Agriculture in the spotlight in COVID-hit Bangladesh
Although the coronavirus outbreak in Bangladesh has halted almost all economic activities and devastated the supply chain, the agriculture sector continued playing a key role in saving the lives and livelihoods of people.
Agriculture contributes 14.74 per cent to the country’s GDP and provides employment to about 41 per cent of the labour force, according to the Labour Force Survey 2015-16.
Economists have urged the government to maintain the supply chain and resolve bilateral problems to grab global markets. Businesspeople were urged to diversify agro- processing products.
Agriculture was given the second-highest priority in the proposed budget with an allocation of Tk 224.89 billion, up by Tk 10.05 billion from last year’s.
Latest data from the Export Promotion Bureau (EPB) show that the country’s export performance for July-May 2019-20 was $780.16 million, which was $854.46 million in the previous fiscal. The items include vegetables, tea, tobacco, flowers and foliage, fruits, spices, dry food and others.
“Amid the coronavirus fallout, it’s our time for survival. So, we must put emphasis on the sector for lives and livelihoods. Huge people have lost jobs and are opting for agriculture. This could create pressure on the sector,” she told UNB.BIDS research fellow Nazneen Ahmed
Nazneen Ahmed, a senior research fellow at Bangladesh Institute of Development Studies (BIDS), said agriculture is now the only sector that helps the country’s people to survive in this pandemic situation.
“Amid the coronavirus fallout, it’s our time for survival. So, we must put emphasis on the sector for lives and livelihoods. Huge people have lost jobs and are opting for agriculture. This could create pressure on the sector,” she told UNB.
The economist said the supply chain of agro products has to be maintained properly.
“Districts agriculture officers should monitor properly to maintain good supply chain. We have to ensure health protection of the farmers, too. The government should underscore the shipment of imported fertiliser and other equipment so that farmers don’t suffer in the next monsoon,” she added.
Nazneen said many migrants have returned home. They are also creating pressure on the local labour market. “Stimulus packages should be distributed properly and the loan system should be accelerated more for farmers,” she said.
Kamruzzaman Kamal, marketing director at PRAN-RFL Group, said they are getting a good response from different countries for their agro-processing products.
“A total of 143 countries, including the USA, the UK, Italy, some African nations, Australia and Middle East countries are purchasing our products. The demand for agro-processing products is increasing in the global market. Bangladesh can catch the market with its diversified products,” he said.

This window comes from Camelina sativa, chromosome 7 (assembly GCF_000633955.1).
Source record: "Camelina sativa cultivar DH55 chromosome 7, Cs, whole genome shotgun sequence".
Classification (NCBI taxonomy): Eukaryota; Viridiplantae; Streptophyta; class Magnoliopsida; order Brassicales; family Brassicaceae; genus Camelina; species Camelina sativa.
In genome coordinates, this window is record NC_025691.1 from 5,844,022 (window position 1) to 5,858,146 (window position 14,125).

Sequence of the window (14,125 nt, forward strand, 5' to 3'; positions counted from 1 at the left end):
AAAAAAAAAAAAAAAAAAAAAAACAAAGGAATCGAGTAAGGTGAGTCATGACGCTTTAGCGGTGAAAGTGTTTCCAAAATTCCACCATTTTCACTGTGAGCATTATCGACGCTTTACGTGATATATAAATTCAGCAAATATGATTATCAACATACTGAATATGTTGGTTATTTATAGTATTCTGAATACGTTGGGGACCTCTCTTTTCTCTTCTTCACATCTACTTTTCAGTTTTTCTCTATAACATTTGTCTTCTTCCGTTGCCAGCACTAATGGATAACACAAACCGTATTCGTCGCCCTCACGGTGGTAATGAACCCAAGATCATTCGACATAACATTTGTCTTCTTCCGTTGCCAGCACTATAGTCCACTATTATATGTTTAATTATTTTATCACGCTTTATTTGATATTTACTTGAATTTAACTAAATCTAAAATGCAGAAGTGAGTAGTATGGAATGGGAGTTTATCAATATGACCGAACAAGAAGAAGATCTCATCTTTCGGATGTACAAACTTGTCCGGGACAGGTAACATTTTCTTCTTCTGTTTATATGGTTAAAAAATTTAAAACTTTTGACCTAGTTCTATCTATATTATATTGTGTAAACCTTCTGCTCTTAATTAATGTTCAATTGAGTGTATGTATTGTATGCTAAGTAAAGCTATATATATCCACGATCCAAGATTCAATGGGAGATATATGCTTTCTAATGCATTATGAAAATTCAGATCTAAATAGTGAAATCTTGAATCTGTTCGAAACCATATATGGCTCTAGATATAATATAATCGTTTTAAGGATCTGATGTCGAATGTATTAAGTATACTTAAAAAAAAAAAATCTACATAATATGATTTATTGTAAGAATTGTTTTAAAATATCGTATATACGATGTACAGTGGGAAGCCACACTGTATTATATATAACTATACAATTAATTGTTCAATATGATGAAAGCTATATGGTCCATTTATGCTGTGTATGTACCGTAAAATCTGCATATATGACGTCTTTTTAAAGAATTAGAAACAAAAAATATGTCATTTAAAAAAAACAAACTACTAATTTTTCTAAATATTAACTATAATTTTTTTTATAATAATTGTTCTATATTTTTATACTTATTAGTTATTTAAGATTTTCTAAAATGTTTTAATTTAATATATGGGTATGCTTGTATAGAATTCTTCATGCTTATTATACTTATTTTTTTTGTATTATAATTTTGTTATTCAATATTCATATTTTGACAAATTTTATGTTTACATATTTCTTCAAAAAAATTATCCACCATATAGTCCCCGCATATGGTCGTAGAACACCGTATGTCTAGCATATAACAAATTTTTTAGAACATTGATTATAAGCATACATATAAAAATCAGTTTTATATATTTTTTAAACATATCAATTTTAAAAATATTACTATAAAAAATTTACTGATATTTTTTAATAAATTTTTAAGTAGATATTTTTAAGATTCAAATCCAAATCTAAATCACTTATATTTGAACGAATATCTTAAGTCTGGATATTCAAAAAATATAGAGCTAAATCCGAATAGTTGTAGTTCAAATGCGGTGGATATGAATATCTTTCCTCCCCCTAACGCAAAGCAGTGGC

Kamruzzaman said the government can resolve bilateral problems to grab more markets. “If the agriculture sector is further flourished, then farmers will be more benefited,” he added.
Now, we have to be salesmen in the global market to overcome the existing economic situation.Planning minister MA Mannan
Planning minister MA Mannan has described agriculture as the country’s “new hero”. “The sector stood beside us in our crisis moment. The world has changed vastly for reasons, including COVID-19. Now, we have to be salesmen in the global market to overcome the existing economic situation,” the minister said.
He said the government has prioritised agriculture in the proposed budget to further develop the sector.
“To boost food production, we’ll lay emphasis on farm mechanisation, incentives for irrigation and seeds, and continue to provide subsidies on fertilisers,” finance minister AHM Mustafa Kamal recently said.
He said ensuring food and nutrition security, and protecting the lives and livelihoods of farmers, farm labourers and other stakeholders are now the main challenges for the country.
Mentioning that the prime minister has given directives to ensure that not even an inch of land is left without farming, he said the agriculture ministry and its departments will take necessary steps to ward off any possibility of food scarcity in the aftermath of COVID-19.
Agriculture minister Muhammad Abdur Razzaque has said the government will extend support in producing and processing of non-traditional crops, including cashew nut, coffee and dragon fruits.
“Alongside traditional crops, it’ll have to increase cultivation, production and processing of different non-traditional crops including cashew nut, coffee and dragon fruit. Farmers will get all-out cooperation,” he said.
Razzaque said it is possible to cultivate different crops, including cashew nut and coffee in the Chittagong Hill Tracts (CHT) and many northern districts. Besides, the demand and prices of crops are very high in the international market.
“So, it’ll have to enhance cultivation and processing of these crops,” he said.
He said there is no so much scope for expanding cultivable lands rather the arable land is declining day by day. So, it’ll have to produce crops in the same land again and again as well as bringing diversity in crops, he added.
“The government is now giving much more importance to commercialisation and mechanisation of agriculture. The main objective of the government is to make agriculture profitable for the farmers,” said the minister stressing the need for new technology and innovation of new variety of crops as well as increasing production of saline-tolerant rice in coastal areas.
He also asked his ministry officials to work out big projects in the agriculture sector to face the fallout of COVID-19.